Stocking and feeding in cages


One crab should be placed in each compartment of the cages. In this method of fattening, higher number of crabs can be fattened in a square meter area, i.e. 9 crabs / m2. Based on the local availability, different types of feeds such as trash fish, mussel, chicken waste, clams etc. can be given to the crabs.





Deployment of cages


These cages can either be suspended from a raft deployed in bays or backwaters or mangrove areas. These cages could also be made as a fixed type in ponds, mangrove areas or coastal regions of the bays. The cages could be made without cells inside. But the survival would reduce in this method due to cannibalism.





Cage Maintenance


  1. Clean the cages as frequently as possible using brushes enabling free movement of water inside.
  2. If nails are used in the cages, use only the anodized MS/ copper / SS nails for increased longevity of cages in seawater.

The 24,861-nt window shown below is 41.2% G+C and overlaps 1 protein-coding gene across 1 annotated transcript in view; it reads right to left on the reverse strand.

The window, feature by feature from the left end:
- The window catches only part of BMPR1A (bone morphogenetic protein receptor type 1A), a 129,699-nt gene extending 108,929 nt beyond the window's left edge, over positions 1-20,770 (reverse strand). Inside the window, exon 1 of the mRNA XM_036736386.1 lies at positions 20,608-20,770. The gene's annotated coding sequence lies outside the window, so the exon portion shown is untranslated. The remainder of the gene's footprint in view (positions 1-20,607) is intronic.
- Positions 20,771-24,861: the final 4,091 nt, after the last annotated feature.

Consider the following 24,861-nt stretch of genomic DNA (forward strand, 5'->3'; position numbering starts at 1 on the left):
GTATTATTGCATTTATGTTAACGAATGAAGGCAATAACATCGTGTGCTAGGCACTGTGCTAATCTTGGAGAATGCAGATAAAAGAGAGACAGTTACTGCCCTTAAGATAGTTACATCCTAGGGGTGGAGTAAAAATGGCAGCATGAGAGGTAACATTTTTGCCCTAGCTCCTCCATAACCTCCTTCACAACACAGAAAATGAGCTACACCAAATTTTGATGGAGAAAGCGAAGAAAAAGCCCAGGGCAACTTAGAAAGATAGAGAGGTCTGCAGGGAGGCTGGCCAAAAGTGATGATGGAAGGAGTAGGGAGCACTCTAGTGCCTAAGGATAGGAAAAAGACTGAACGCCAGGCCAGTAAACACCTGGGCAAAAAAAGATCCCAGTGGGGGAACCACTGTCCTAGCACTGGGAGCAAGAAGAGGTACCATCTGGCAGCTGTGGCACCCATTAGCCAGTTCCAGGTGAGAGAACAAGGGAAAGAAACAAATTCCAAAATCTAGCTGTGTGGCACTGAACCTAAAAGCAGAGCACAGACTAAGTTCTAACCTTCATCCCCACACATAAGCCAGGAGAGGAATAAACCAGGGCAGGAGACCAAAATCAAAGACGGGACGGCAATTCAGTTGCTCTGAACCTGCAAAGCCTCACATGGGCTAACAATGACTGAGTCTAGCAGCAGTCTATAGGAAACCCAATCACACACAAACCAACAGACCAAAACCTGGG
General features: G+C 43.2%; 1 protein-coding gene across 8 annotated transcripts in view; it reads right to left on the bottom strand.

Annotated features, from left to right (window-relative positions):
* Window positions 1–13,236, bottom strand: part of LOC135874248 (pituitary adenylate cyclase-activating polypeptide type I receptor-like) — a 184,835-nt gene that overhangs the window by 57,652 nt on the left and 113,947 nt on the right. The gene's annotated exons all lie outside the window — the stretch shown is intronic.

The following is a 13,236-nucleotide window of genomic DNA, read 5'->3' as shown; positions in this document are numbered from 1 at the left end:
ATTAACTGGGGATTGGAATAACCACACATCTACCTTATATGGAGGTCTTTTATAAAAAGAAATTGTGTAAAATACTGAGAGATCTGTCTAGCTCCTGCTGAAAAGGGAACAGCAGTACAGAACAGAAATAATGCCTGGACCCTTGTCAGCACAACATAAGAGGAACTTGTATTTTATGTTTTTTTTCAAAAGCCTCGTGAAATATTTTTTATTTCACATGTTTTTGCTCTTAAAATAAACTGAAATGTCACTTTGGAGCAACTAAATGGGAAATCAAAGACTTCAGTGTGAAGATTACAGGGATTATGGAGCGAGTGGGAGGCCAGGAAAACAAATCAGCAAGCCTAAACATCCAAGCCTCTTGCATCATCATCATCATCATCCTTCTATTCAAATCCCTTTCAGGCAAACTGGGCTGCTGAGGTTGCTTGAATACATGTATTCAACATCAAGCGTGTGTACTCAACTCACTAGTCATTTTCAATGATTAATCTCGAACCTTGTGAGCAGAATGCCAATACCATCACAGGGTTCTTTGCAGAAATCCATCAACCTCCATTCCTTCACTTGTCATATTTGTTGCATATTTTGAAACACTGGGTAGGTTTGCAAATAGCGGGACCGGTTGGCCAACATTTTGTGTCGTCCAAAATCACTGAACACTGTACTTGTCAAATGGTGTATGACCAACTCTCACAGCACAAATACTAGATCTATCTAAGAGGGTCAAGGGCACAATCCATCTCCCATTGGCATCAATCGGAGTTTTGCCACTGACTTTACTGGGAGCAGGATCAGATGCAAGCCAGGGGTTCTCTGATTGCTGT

3. Repair the damages in the cages immediately when it happens.
  4. Deploy the cages where there is mild water current.
  5. If algal growth is found on the crabs, clean them using a brush.




Managing the Crab Farm

Once decided on the farming method and when the oyster spats have settled

  1. Condition ponds/pens before stocking mudcrabs. Plant Gracilaria or other macrophytes to serve as shelter for crabs. Stock crabs when luxurious growth of macrophytes is observed.
  2. To insure high survival of crab juveniles for grow-out culture while in transport, provide transport containers with fronds of mangroves. Remove chilepeds of crabs weighing less than 30g. Do not remove chilepeds of crabs weighing more than 30g but tie them firmly to prevent antagonistic behavior during transport. Frequently pour seawater into containers while in transport to keep crabs moist.
  3. Stock marketable size lean crabs for fattening culture at 2.0 crabs per sq m. Stock together male and female but remove movable part of the claw and apply Povidone-iodine (betadine) to the injured part to prevent infection. Acclimate before releasing them in ponds/pen.
  4. Stock crab juveniles (7-11g or 16-20g) at 1.5 per sq m for pond grow-out culture and 2.0 per sq m for pen (mangroves). Stock males separately from females. Stock monospecies, more or less monosize crabs. Acclimate to pond/pen water temperature and salinity before releasing them.